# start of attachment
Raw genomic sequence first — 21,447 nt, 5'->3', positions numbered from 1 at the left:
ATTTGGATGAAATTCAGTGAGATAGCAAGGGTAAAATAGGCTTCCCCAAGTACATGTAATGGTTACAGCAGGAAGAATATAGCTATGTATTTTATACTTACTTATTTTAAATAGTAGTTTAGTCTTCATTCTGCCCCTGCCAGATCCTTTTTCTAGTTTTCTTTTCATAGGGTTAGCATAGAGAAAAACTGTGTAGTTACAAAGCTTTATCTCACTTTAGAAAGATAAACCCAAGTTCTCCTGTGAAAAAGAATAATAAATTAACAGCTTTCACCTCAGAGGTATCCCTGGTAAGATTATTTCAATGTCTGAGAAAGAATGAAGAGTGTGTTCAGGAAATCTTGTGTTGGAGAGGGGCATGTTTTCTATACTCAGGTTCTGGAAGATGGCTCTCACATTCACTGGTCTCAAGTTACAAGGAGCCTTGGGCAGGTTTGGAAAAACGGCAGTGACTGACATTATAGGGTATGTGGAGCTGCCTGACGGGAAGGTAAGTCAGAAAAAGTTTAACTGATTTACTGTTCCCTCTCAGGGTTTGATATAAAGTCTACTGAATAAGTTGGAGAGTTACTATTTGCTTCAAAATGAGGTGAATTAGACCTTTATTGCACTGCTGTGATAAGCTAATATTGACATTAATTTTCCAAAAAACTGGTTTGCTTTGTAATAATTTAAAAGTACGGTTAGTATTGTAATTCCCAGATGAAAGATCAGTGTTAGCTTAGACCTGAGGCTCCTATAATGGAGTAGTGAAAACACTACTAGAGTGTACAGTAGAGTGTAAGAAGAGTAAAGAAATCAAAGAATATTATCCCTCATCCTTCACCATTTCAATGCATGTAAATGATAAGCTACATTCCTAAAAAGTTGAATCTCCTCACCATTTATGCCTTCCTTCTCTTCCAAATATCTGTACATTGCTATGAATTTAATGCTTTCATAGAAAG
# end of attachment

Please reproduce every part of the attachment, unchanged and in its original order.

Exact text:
Raw genomic sequence first — 21,447 nt, 5'->3', positions numbered from 1 at the left:
ATTTGGATGAAATTCAGTGAGATAGCAAGGGTAAAATAGGCTTCCCCAAGTACATGTAATGGTTACAGCAGGAAGAATATAGCTATGTATTTTATACTTACTTATTTTAAATAGTAGTTTAGTCTTCATTCTGCCCCTGCCAGATCCTTTTTCTAGTTTTCTTTTCATAGGGTTAGCATAGAGAAAAACTGTGTAGTTACAAAGCTTTATCTCACTTTAGAAAGATAAACCCAAGTTCTCCTGTGAAAAAGAATAATAAATTAACAGCTTTCACCTCAGAGGTATCCCTGGTAAGATTATTTCAATGTCTGAGAAAGAATGAAGAGTGTGTTCAGGAAATCTTGTGTTGGAGAGGGGCATGTTTTCTATACTCAGGTTCTGGAAGATGGCTCTCACATTCACTGGTCTCAAGTTACAAGGAGCCTTGGGCAGGTTTGGAAAAACGGCAGTGACTGACATTATAGGGTATGTGGAGCTGCCTGACGGGAAGGTAAGTCAGAAAAAGTTTAACTGATTTACTGTTCCCTCTCAGGGTTTGATATAAAGTCTACTGAATAAGTTGGAGAGTTACTATTTGCTTCAAAATGAGGTGAATTAGACCTTTATTGCACTGCTGTGATAAGCTAATATTGACATTAATTTTCCAAAAAACTGGTTTGCTTTGTAATAATTTAAAAGTACGGTTAGTATTGTAATTCCCAGATGAAAGATCAGTGTTAGCTTAGACCTGAGGCTCCTATAATGGAGTAGTGAAAACACTACTAGAGTGTACAGTAGAGTGTAAGAAGAGTAAAGAAATCAAAGAATATTATCCCTCATCCTTCACCATTTCAATGCATGTAAATGATAAGCTACATTCCTAAAAAGTTGAATCTCCTCACCATTTATGCCTTCCTTCTCTTCCAAATATCTGTACATTGCTATGAATTTAATGCTTTCATAGAAAG